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Photosynth Res. 2007 May;92(2):225-44. Epub 2007 Jun 9.

Chloroplast envelope membranes: a dynamic interface between plastids and the cytosol.

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Laboratoire de Physiologie Cellulaire Végétale, institut de Recherches en Technologies et Sciences pour le Vivant, CNRS, Université Joseph Fourier, CEA-Grenoble, 38054 Grenoble-cedex 9, France.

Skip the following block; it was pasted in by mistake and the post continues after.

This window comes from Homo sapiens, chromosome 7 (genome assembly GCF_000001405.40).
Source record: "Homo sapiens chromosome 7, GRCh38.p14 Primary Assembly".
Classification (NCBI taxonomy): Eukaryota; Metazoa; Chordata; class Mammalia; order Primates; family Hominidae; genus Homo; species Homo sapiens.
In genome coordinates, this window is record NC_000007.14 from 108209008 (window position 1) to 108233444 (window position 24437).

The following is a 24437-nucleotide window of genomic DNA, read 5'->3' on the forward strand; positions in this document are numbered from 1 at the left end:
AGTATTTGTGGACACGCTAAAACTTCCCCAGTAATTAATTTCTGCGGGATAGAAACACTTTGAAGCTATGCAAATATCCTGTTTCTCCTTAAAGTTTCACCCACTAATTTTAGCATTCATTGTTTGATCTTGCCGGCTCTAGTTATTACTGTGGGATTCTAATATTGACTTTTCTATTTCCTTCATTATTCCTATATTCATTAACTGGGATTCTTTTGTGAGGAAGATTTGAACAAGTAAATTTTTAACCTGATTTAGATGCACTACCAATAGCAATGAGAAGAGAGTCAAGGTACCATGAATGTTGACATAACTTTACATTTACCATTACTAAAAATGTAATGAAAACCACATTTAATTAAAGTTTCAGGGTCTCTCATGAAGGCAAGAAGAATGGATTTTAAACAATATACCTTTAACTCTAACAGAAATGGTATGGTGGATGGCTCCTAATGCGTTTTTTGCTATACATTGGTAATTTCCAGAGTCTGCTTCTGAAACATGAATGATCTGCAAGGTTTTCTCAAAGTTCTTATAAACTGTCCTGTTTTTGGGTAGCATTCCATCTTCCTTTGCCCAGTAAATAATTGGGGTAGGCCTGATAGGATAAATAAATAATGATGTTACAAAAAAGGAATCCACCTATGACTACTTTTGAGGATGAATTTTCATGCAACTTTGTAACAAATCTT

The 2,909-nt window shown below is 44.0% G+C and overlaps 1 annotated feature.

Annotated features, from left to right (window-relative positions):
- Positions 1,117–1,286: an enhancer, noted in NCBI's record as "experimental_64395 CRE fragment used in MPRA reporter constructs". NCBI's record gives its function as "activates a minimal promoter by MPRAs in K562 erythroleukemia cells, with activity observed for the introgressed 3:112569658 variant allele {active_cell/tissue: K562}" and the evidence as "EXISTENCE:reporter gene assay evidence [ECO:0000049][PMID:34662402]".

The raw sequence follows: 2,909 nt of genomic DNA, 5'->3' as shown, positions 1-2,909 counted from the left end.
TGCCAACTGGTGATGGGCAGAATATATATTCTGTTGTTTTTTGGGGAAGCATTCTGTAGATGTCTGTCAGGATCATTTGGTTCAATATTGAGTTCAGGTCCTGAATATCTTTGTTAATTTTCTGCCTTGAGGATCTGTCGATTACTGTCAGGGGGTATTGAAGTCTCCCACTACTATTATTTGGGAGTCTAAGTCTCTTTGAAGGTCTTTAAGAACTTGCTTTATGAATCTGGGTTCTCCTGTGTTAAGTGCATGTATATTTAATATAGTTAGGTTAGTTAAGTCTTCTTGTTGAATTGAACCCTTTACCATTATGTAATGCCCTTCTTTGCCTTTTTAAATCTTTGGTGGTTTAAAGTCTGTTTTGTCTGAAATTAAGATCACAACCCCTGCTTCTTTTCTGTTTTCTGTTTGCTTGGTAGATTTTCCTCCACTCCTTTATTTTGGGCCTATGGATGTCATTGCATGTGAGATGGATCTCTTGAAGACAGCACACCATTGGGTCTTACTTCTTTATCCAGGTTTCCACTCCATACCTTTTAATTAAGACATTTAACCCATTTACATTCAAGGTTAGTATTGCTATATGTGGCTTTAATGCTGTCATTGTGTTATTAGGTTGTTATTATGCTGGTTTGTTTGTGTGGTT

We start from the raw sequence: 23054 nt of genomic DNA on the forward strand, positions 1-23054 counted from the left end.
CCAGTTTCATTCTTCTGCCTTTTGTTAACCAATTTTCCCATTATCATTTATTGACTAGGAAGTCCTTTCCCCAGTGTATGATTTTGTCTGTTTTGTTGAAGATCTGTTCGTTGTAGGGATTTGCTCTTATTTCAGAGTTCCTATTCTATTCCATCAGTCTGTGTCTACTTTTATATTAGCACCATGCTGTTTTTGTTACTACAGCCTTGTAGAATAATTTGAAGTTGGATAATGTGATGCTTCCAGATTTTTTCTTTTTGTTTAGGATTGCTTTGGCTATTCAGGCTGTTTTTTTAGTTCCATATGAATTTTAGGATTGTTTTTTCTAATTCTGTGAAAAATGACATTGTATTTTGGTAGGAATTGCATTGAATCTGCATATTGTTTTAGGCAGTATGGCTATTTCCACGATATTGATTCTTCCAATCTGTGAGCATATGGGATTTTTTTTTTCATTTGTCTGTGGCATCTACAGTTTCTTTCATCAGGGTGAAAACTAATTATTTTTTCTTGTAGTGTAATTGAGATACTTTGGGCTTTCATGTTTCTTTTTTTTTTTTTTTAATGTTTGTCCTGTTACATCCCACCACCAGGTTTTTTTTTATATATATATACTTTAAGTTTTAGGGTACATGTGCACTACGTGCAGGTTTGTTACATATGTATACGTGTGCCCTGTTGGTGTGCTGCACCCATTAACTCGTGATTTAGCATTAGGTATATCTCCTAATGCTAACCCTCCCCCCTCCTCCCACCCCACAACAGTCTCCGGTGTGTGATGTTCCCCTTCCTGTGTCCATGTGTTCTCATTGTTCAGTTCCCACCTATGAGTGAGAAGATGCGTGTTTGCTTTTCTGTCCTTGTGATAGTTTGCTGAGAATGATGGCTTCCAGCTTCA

Chloroplasts are bounded by a pair of outer membranes, the envelope, that is the only permanent membrane structure of the different types of plastids. Chloroplasts have had a long and complex evolutionary past and integration of the envelope membranes in cellular functions is the result of this evolution. Plastid envelope membranes contain a wide diversity of lipids and terpenoid compounds serving numerous biochemical functions and the flexibility of their biosynthetic pathways allow plants to adapt to fluctuating environmental conditions (for instance phosphate deprivation). A large body of knowledge has been generated by proteomic studies targeted to envelope membranes, thus revealing an unexpected complexity of this membrane system. For instance, new transport systems for metabolites and ions have been identified in envelope membranes and new routes for the import of chloroplast-specific proteins have been identified. The picture emerging from our present understanding of plastid envelope membranes is that of a key player in plastid biogenesis and the co-ordinated gene expression of plastid-specific protein (owing to chlorophyll precursors), of a major hub for integration of metabolic and ionic networks in cell metabolism, of a flexible system that can divide, produce dynamic extensions and interact with other cell constituents. Envelope membranes are indeed one of the most complex and dynamic system within a plant cell. In this review, we present an overview of envelope constituents together with recent insights into the major functions fulfilled by envelope membranes and their dynamics within plant cells.

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